- The War That Never Ends: New Perspectives on the Vietnam War
Dedicated to the renowned Vietnam War historian George Herring, The War That Never Ends contains an introduction and sixteen essays, each of which is nicely structured, well written, and based on judicious research. (Regrettably, as often happens with an edited book, this review cannot mention every essay.) A number of the essays add significantly to the literature on the Vietnam War. For example, David L. Anderson presents an insightful historiographical discussion centered around differing interpretations of the phrase "no more Vietnams." Does it mean that the United States must abstain from virtually all military interventions abroad, or that the nation must never again lose a war? A former intelligence analyst with the Department of American Affairs in Hanoi's Foreign Ministry, Luu Doan Huynh, reveals how misguided U.S. perceptions of Southeast Asian events were from North Vietnam's perspective. He also admits that Hanoi's judgment was hardly flawless, arguing that it should have offered to negotiate without demanding the removal of the Thieu government much sooner than it did, and that "Vietnam bungled the normalization of relations with the United States because of its poor understanding of post-1975 U.S. politics. . . . " (p. 96) Contrary to much previous scholarship, Robert K. Brigham's essay postulates that Confucianism had only a limited impact on Ho Chi Minh, whose appeal rested on social, not cultural, factors.
Despite the essays' overall high quality, the book is mildly disappointing in two respects. First, the sub-title is misleading because some essays do not provide new perspectives. Three of them—Sandra C. Taylor's on Vietnamese women, Herring's piece on why the war remains so vivid in American memory, and Howard Zinn's "A Speech for LBJ"—have been previously published. Others merely recapitulate well-known information. As examples, Terry H. Anderson recounts a familiar story in "Vietnam Is Here: The Antiwar Movement;" Charles R. Wyatt's "The Media and the Vietnam War" provides a mini-summary of his Paper Soldiers: The American Press and the Vietnam War (1993); and in "The Buddhist Antiwar Movement" Robert Topmiller draws heavily on his The Lotus Unleashed: The Buddhist Peace Movement in South Vietnam, 1964-1966 (2002).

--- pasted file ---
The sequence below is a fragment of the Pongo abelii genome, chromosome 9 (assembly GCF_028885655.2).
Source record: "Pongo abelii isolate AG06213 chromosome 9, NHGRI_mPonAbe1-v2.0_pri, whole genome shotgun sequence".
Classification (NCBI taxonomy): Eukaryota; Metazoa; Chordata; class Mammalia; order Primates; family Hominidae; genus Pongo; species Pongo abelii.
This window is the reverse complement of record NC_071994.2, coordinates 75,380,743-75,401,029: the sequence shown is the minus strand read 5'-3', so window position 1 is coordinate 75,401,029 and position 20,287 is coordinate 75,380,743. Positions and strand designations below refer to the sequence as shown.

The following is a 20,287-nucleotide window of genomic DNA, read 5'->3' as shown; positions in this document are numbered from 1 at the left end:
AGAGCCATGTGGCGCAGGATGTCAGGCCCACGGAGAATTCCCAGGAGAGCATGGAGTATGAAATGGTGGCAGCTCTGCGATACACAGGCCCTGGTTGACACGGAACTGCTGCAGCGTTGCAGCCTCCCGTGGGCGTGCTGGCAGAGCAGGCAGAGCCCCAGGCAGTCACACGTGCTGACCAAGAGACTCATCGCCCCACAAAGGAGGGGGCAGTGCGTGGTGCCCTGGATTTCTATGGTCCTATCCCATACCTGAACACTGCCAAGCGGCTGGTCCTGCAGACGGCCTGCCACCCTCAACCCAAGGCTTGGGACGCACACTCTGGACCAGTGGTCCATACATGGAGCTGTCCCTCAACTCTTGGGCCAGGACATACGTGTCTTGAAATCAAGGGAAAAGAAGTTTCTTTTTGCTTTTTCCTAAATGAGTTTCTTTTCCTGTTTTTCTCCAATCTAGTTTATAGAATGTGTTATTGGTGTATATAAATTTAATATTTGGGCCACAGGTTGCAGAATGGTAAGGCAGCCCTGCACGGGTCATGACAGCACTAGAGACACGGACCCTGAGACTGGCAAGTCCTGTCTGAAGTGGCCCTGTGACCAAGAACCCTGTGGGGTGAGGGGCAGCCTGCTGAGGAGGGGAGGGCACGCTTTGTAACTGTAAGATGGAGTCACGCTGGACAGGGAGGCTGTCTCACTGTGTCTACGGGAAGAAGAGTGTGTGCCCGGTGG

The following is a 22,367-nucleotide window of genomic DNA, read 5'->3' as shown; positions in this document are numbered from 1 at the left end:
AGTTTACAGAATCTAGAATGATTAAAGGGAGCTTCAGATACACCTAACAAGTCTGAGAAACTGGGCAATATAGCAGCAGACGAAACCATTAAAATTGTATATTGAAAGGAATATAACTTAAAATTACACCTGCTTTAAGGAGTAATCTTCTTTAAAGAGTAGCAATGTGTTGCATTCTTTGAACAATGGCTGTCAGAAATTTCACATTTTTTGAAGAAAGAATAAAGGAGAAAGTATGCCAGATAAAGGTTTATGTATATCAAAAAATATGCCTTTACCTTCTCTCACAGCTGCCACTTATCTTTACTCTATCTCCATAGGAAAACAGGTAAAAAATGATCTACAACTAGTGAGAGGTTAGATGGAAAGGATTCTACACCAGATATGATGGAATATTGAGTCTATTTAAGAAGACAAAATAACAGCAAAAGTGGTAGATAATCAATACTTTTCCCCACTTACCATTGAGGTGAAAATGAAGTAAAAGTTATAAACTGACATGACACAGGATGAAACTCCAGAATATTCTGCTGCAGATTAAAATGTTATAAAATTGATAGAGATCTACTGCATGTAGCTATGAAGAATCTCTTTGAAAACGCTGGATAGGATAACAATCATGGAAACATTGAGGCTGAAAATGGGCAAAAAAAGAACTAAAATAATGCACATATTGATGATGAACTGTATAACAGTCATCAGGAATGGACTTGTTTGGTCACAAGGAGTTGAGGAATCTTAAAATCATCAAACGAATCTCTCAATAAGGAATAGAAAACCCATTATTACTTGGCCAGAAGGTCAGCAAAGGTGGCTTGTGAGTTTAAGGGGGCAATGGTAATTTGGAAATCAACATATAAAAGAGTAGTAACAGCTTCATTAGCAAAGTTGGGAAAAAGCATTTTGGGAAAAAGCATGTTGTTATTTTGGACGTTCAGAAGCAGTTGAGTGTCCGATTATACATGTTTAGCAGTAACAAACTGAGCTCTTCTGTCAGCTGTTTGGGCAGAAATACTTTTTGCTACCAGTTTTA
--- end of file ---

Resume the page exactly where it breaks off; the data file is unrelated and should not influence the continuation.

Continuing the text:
Second, despite the promise implied in Marilyn Young's introduction ("Why Vietnam Still Matters"), some essays make little effort to explain its continuing relevance. Doing this would have required little additional space, as demonstrated by Robert Buzzanco's discussion of military dissent during the Vietnam War; he devotes less than a page to Iraq, but makes a compelling case that when so many generals spoke out against that war, they deserved a more honest hearing than the Bush Administration gave them. On the other hand, Kyle Longley's discussion [End Page 619] of Senate "doves" during Vietnam makes no allusion to their counterparts during the current wars in Iraq and Afghanistan. And while Yvonne H. Baldwin and John Ernst paint a lively portrait of Vietnam infantrymen, they do not compare and contrast their experiences with those of today's soldiers.
In general, however, the book's positive features outweigh these two modest criticisms. Those who study the Vietnam War will want to add it to their libraries and consider the money well spent.